Sign Smith Studio is a sign language authoring tool that allows users to add "Signing Avatars" to their digital content. Created content is exported to video which can then be added to multimedia and literacy programs, web pages, PowerPoint presentations or Flash.
Our 3D character can be zoomed in or out and rotated to give you the best vantage point for every sign. YOU control the placement of the character – not us! No other product lets you do this!
The library includes more than 11,500 words. Type in sentences, phrases, words and even the alphabet. Everything you enter will be saved in your History. Easily locate your entries by date or alphabetically. You can delete whatever you don’t want to keep.
The Signing Math Dictionary (SMD) is one in a series of illustrated, interactive 3D sign language dictionaries and pictionaries. The SMD is designed for grade 4-8 students who are Deaf or Hard-of-Hearing and use American Sign Language (ASL) or Signed English (SE) in the classroom. The SMD supports access to standards-based math content among elementary and middle school students and contains 705 math terms and will link to definitions in other dictionaries and pictionaries from the series. Requires ITunes to download.
SpEd Pad = Therapy Pad, A Dedicated therapy device for Special Education bundled with 100s of Therapy apps approved by experienced Therapists!. SpEd Pad is one-stop solution for both Special Children and the teachers, therapists who teach Special Education. SpEd Pad leverages the power of a mobile device and transforms special education by taking it to a whole new level.
The Visual Thesaurus is an interactive dictionary and thesaurus which creates word maps that blossom with meanings and branch to related words. Its display encourages exploration and learning. Available both as a desktop version and a web version. Additional features of Visual Thesaurus include Spelling Bee and Vocab Grabber. Spelling Bee: User is challenged by a series of words, with the spelling difficulty adapted to the user's individual skill level.
Reading rate is one of several attributes of reading having a bearing on how effectively and efficiently one reads. With the proliferation of captioned films and the tremendous undertaking of captioning television programs, reading rate becomes a critical issue. By adapting the scoring procedure of the Gates McGinitie Reading Test, speed and accuracy portion, the reading rates 185 randomly selected hearing-impaired students from residential schools for the deaf were obtained. These rates were then compared with the reading rates of hearing students and extempore speech.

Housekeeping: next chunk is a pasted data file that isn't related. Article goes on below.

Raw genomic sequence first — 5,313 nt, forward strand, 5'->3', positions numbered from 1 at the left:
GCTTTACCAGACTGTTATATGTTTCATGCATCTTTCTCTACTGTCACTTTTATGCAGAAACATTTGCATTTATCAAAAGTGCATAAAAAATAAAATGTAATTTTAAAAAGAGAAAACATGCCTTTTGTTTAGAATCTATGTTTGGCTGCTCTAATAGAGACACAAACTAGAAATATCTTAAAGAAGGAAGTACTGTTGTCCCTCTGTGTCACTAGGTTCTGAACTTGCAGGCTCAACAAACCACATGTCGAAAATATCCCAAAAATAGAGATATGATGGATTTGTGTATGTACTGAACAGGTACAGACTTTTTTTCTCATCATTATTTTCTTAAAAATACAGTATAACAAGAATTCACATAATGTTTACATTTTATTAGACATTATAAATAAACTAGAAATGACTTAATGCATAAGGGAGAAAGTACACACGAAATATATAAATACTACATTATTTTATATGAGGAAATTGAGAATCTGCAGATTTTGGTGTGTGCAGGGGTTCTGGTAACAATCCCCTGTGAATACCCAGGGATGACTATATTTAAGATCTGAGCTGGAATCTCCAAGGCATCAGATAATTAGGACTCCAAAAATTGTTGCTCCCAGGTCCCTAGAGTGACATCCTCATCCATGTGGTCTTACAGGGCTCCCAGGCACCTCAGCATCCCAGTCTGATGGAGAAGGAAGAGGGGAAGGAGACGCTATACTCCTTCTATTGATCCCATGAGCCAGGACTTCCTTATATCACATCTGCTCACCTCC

A computer-assisted music-learning system (CAMLS) has been developed to help the hearing impaired practice playing a musical melody. The music-learning performance is evaluated to test the usability of the system. This system can be a computer-supported learning tool for the hearing impaired to help them understand what pitch and tempo are, and then learn to play songs thereby increasing their interest in music classes and enhancing their learning performance. The results indicated that CAMLS could enhance hearing-impaired students' learning performance in a music course.
Research on computer-assisted and video-based educational techniques has almost invariably found that these media have positive effects on learner motivation. This article presents a study of integrated computer technology which incorporates pace-controlled syntactic chunking in a captioned video presentation. The results indicate that a well-designed interactive video application can motivate, save time, and help address learner weaknesses, especially for students most in need of assistance.
The study assessed the effects of near-verbatim captioning versus edited captioning on a comprehension task performed by 15 children, ages 7 to 11 years, who were deaf or hard of hearing. The children's animated television series Arthur was chosen as the content for the study. The researchers began the data collection procedure by asking participants to watch videotapes of the program. Researchers signed or spoke (or signed and spoke) 12 comprehension questions from a script to each participant.
Recent legislation has made captioned television programs common technology; consequently, televised programs have become more accessible to a broader public. In the United States, television captions are generally in written English, yet the English-literacy rates among people who are deaf are low compared to hearing peers. This research tests the accessibility of television by assessing deaf and hearing students' comprehension of captions with and without visuals/video based on their ability to respond correctly to questions about the script and central details.